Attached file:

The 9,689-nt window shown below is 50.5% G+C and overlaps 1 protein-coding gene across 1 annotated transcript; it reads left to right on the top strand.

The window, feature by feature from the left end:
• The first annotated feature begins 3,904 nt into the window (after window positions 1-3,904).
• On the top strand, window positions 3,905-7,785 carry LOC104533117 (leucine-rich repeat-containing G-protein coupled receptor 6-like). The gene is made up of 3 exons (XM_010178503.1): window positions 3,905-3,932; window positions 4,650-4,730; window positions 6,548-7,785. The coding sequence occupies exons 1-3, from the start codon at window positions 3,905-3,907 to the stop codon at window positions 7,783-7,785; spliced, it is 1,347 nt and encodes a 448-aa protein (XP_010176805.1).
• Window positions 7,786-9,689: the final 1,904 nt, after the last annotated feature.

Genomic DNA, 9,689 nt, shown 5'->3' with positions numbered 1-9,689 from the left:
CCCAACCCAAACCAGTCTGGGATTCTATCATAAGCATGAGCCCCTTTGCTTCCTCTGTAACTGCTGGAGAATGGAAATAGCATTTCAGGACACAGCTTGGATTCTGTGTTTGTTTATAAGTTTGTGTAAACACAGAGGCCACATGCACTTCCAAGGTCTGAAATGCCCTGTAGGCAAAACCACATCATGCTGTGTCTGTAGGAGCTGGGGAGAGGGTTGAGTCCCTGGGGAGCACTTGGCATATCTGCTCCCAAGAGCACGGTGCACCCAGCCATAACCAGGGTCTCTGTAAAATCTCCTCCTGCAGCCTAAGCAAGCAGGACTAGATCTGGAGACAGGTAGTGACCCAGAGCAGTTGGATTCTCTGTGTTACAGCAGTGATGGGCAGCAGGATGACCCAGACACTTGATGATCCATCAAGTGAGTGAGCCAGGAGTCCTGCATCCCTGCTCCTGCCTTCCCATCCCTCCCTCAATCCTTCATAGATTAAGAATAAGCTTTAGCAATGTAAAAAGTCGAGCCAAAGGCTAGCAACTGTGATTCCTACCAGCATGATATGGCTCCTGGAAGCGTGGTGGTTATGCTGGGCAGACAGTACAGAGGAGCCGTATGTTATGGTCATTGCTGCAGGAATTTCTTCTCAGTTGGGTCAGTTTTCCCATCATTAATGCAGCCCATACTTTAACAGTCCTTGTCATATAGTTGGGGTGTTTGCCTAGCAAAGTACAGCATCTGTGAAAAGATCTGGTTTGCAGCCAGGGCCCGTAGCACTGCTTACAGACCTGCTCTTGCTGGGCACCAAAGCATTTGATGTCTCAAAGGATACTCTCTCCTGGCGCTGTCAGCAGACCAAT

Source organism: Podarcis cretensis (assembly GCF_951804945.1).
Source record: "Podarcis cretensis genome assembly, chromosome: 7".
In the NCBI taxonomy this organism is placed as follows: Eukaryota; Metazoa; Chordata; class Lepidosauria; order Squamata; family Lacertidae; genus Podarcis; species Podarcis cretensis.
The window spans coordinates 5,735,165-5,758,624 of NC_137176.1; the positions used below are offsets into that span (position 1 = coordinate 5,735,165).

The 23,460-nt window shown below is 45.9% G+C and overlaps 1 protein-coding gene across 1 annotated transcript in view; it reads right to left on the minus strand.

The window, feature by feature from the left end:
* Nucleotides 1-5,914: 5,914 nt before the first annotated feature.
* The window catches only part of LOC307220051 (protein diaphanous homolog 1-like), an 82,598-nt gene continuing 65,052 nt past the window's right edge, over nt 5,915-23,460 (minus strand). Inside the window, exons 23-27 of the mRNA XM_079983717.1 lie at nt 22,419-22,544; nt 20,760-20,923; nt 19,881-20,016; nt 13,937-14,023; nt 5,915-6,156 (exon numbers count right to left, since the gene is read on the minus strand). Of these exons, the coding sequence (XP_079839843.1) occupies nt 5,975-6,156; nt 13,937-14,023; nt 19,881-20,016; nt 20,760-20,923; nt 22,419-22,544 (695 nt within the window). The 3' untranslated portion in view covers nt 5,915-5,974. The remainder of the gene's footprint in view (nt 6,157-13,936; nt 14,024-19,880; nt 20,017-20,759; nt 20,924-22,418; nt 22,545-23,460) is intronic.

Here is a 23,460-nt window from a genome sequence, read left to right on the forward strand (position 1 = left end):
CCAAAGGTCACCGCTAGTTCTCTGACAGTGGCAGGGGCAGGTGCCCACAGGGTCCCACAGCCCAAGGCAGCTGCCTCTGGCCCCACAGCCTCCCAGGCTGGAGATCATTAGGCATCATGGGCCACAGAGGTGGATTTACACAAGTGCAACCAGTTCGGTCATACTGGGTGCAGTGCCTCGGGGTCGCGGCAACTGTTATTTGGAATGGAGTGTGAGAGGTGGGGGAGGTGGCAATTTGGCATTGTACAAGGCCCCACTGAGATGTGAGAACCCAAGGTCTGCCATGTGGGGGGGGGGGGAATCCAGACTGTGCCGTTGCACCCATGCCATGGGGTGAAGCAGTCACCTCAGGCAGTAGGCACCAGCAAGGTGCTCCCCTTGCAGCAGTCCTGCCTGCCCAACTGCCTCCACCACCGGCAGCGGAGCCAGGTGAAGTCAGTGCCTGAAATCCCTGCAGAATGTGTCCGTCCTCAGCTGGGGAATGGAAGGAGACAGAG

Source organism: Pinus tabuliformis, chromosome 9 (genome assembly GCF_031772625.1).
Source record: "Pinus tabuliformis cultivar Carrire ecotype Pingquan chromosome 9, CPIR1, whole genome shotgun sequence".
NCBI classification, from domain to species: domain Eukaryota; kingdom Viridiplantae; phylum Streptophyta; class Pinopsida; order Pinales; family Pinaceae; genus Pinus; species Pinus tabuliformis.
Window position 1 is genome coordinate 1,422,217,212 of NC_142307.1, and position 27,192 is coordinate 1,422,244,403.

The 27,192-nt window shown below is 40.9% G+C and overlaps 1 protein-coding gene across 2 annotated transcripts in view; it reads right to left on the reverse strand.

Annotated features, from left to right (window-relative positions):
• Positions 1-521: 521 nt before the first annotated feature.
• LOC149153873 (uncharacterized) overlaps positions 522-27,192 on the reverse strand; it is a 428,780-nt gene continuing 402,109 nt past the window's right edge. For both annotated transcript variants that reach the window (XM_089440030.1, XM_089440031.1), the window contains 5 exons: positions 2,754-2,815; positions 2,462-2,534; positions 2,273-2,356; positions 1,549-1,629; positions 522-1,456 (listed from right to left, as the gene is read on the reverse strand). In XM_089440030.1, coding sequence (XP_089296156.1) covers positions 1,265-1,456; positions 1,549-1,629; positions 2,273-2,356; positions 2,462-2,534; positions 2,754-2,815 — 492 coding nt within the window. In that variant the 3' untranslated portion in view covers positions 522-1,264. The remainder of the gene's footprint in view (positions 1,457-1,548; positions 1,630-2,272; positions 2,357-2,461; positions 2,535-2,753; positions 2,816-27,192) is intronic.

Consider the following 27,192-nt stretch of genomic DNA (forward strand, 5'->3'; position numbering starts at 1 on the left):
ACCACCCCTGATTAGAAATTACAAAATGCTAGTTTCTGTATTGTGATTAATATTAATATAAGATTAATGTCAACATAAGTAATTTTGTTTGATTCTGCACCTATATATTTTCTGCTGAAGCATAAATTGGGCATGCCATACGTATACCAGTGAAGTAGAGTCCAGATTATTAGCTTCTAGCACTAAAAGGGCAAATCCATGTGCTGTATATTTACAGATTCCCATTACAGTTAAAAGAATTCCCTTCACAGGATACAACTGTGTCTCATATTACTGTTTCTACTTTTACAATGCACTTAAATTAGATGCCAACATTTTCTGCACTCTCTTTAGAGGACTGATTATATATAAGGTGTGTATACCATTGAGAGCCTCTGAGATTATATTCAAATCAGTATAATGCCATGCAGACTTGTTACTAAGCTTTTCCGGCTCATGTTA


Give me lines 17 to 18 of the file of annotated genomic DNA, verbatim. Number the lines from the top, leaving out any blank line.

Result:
CCAAAGGTCACCGCTAGTTCTCTGACAGTGGCAGGGGCAGGTGCCCACAGGGTCCCACAGCCCAAGGCAGCTGCCTCTGGCCCCACAGCCTCCCAGGCTGGAGATCATTAGGCATCATGGGCCACAGAGGTGGATTTACACAAGTGCAACCAGTTCGGTCATACTGGGTGCAGTGCCTCGGGGTCGCGGCAACTGTTATTTGGAATGGAGTGTGAGAGGTGGGGGAGGTGGCAATTTGGCATTGTACAAGGCCCCACTGAGATGTGAGAACCCAAGGTCTGCCATGTGGGGGGGGGGGGAATCCAGACTGTGCCGTTGCACCCATGCCATGGGGTGAAGCAGTCACCTCAGGCAGTAGGCACCAGCAAGGTGCTCCCCTTGCAGCAGTCCTGCCTGCCCAACTGCCTCCACCACCGGCAGCGGAGCCAGGTGAAGTCAGTGCCTGAAATCCCTGCAGAATGTGTCCGTCCTCAGCTGGGGAATGGAAGGAGACAGAG

Source organism: Pinus tabuliformis, chromosome 9 (genome assembly GCF_031772625.1).